Assuming that Wilson's account of events is true, I believe he was afraid when he wrestled in the car with Mike Brown, a young, muscular black male who was 6 ft 4" tall and near 300 pounds. Wilson says Brown was beating him in the face and calling him "a pussy" who wouldn't shoot him. (Manhood on the line there, if Wilson is telling the truth.)
Wilson gives a detailed explanation for why he chose to shoot rather than mace Brown, including that he prefers not to wear a Taser, and he says the teen went after his gun. He also says that Brown made him feel small. When he grabbed Brown's arm, he says he "felt like a five-year-old holding onto Hulk Hogan," page 212 (BTW, Hogan is 6 ft 7). Wilson is 6 ft 4 and about 210 pounds.
Later he describes Brown on page 225 as having a look of intense aggression on his face, "like a demon." And he also says that he believes if Brown hit him again, Brown would kill him. Finally, he shoots twice while the two are at the car, hitting Brown in the hand. Then Brown takes of running, stirring up dust in his wake.
So, as it says in the screenshot above, after Brown takes off, Wilson calls for more police cars and then he takes off after Brown. This is where Wilson's story begins to get shady for me. After thinking about it a while, I believe Wilson, knowing that if he shot Brown to death he would face no penalties whatsoever, pursued the teen. The moment Wilson chased Brown, he had made his decision to shoot to kill. He had already decided that Mike Brown's life didn't matter.
The Michael Brown case is not about what happened at the car
While media outlets have made a big deal about what happened at the car, and indeed it is serious to assault a police officer, the focus on the what happened at the car is a distraction designed to convince everyone that Officer Wilson feared for his life. But the reason the Grand Jury could decide not to indict Officer Wilson rests legally in Missouri's unconstitutional law that gives police officers the right to shoot a fleeing, unarmed felon.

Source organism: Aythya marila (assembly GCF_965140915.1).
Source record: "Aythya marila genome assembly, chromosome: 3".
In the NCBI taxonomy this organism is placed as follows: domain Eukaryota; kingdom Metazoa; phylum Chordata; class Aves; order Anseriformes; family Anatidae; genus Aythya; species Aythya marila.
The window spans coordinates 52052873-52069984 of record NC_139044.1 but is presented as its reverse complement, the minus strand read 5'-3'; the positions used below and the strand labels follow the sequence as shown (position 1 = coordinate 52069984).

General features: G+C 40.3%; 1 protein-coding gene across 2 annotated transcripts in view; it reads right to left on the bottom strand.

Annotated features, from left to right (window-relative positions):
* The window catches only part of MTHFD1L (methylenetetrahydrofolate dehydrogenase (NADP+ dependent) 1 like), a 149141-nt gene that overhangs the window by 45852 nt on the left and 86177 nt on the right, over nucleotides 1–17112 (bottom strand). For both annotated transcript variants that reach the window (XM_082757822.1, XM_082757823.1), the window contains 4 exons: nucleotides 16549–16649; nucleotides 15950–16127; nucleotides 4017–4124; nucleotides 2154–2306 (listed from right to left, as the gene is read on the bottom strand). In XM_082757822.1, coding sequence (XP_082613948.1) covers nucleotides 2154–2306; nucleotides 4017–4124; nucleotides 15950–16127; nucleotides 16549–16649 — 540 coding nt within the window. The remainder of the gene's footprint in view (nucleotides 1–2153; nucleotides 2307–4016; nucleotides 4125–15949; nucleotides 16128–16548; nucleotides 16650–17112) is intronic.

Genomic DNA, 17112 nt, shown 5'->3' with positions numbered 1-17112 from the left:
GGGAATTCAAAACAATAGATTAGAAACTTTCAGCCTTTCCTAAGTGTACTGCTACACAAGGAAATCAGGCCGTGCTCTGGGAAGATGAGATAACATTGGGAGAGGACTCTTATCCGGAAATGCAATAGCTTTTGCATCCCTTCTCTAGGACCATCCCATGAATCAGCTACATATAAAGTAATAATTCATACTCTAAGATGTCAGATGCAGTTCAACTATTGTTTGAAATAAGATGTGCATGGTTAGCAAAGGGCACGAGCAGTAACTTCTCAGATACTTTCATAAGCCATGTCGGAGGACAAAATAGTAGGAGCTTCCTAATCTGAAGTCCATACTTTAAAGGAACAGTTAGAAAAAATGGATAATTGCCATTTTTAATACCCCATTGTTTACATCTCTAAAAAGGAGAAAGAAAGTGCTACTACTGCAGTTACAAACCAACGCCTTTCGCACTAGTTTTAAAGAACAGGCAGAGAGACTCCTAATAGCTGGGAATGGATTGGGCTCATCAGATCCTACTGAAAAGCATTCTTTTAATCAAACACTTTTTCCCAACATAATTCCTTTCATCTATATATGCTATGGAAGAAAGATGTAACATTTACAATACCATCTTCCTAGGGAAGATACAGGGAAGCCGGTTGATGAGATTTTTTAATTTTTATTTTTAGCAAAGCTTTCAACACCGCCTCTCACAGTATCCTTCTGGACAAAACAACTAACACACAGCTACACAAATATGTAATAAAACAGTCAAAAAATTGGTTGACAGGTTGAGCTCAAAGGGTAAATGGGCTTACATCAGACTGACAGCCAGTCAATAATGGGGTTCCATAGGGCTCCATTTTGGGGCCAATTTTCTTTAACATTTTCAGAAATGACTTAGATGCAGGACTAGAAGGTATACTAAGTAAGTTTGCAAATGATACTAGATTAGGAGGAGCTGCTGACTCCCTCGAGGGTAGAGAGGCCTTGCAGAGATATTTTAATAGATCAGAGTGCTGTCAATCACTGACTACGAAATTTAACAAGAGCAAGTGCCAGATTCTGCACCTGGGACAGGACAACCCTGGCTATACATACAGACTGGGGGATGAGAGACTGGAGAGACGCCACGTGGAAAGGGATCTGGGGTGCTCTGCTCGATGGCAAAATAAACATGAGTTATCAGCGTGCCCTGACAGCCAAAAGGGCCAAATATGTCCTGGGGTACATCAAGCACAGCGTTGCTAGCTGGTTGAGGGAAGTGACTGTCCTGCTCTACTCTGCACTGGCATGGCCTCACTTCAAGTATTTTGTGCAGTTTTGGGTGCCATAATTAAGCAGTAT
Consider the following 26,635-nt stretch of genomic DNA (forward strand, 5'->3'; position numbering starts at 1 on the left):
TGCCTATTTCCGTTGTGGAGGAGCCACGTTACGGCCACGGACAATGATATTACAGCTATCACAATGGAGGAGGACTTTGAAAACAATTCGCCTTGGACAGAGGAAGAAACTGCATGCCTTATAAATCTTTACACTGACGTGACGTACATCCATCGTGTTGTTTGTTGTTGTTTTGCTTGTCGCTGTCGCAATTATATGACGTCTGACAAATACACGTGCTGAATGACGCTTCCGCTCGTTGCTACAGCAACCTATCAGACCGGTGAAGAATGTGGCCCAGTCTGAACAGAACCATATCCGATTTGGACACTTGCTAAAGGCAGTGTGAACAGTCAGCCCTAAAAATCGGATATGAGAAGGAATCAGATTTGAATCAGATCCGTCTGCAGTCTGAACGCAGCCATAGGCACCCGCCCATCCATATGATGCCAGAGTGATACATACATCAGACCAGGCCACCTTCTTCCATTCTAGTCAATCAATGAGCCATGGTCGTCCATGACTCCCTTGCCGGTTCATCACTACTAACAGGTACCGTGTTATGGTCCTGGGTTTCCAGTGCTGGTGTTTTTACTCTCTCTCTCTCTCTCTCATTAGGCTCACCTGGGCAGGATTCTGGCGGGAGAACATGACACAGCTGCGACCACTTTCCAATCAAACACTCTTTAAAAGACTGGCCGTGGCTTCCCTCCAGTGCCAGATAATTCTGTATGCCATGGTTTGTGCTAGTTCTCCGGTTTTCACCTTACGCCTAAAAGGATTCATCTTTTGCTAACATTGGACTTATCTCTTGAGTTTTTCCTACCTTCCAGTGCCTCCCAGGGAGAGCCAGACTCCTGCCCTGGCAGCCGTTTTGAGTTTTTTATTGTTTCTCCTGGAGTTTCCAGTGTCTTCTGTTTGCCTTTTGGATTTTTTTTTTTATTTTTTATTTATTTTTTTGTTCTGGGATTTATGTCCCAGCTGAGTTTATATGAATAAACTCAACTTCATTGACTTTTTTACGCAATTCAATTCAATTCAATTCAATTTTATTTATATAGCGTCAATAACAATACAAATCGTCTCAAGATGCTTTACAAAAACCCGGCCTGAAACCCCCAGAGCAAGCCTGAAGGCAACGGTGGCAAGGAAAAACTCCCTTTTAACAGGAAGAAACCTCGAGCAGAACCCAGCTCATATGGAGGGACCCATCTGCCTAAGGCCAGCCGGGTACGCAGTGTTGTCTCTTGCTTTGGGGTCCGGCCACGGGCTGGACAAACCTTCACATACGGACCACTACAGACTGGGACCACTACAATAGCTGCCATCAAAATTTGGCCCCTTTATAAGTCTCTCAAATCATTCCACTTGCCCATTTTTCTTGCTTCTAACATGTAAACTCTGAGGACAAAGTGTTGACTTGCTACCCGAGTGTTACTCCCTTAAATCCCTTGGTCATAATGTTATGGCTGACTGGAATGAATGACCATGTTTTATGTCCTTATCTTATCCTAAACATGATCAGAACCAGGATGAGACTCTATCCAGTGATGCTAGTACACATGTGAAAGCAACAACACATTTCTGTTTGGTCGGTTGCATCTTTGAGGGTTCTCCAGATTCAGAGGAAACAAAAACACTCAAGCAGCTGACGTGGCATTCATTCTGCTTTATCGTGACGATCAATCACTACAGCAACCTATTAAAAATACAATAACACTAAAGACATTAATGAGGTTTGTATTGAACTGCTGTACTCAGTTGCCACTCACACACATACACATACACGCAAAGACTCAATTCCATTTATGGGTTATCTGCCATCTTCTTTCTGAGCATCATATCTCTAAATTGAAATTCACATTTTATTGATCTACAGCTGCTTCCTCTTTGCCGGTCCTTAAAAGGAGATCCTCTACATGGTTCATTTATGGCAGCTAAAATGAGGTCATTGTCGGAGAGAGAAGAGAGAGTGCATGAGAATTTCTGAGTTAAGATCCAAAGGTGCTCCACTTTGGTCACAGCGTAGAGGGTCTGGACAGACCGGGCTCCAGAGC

All those documents McCulloch dumped on the jury, dumped with no instruction or recommendation of charges, were provided to overwhelm the jurors' brains, making it easier for them to decide whatever McCulloch wanted them to decide. The center of that big fecal cake, however, is that outdated law.
If you attack a police officer, you are deemed a Class A felon in Missouri. So, if you believe Wilson's story about what happened at the car, then he had a right to pursue and shoot Brown because Brown was a felon based on the officer's say-so. Officer Wilson, and I'm sure every other police officer in Missouri knows that this law will always protect them. It gives them a license to killed unarmed people. All they have to say is, "He attacked me."
In Wilson's case, he took the incident account a step further. He not only said Mike Brown attacked him, but he played into the fear of big black men, dehumanizing Brown, making him sound superhuman, demonic even. (See study that many whites think black people have superhuman powers. Nine of the jurors were white, three were black.) Later when he describes how Mike Brown came at him after the teen had run more than 150 feet away, he uses language that makes Brown sound like a charging bull"
"He turns, and when he looked at me, he made like a grunting, like aggravated sound and he starts, he turns and he's coming back toward me. His first step is coming towards me, he kind of does like a stutter step to start running" (227).
But Mike Brown ran away after the first shots at the car. That's where I see a big hole in Wilson's story. Wilson called for extra police cars, but those cars had not arrived when he chased Mike Brown. When Wilson decided to chase Mike Brown, he knew that Brown was unarmed. The only way Brown posed a threat to Wilson was if Brown were close enough to grab Wilson.
Here are my questions: If Wilson were that afraid of Brown, then how did the officer think he was going to subdue Brown and handcuff him by himself? If he were that afraid of Brown, and since the teen had already allegedly shown he would attack a police officer, then why did Wilson pursue him alone unless he'd already made up his mind to gun him down if the opportunity arose? Do we need a law now that says if you're a little or thin guy with a badge, don't pursue an unarmed person who's bigger than you and who you already know you can't beat in a fight?
So, this is where we are, where I am--Wilson decided before he ever left his car that it was okay to kill Mike Brown because Mike Brown was a big black man. Yes, it's open season on black people in Missouri and much of the rest of the country, too. The Grand Jury's decision made that much clear.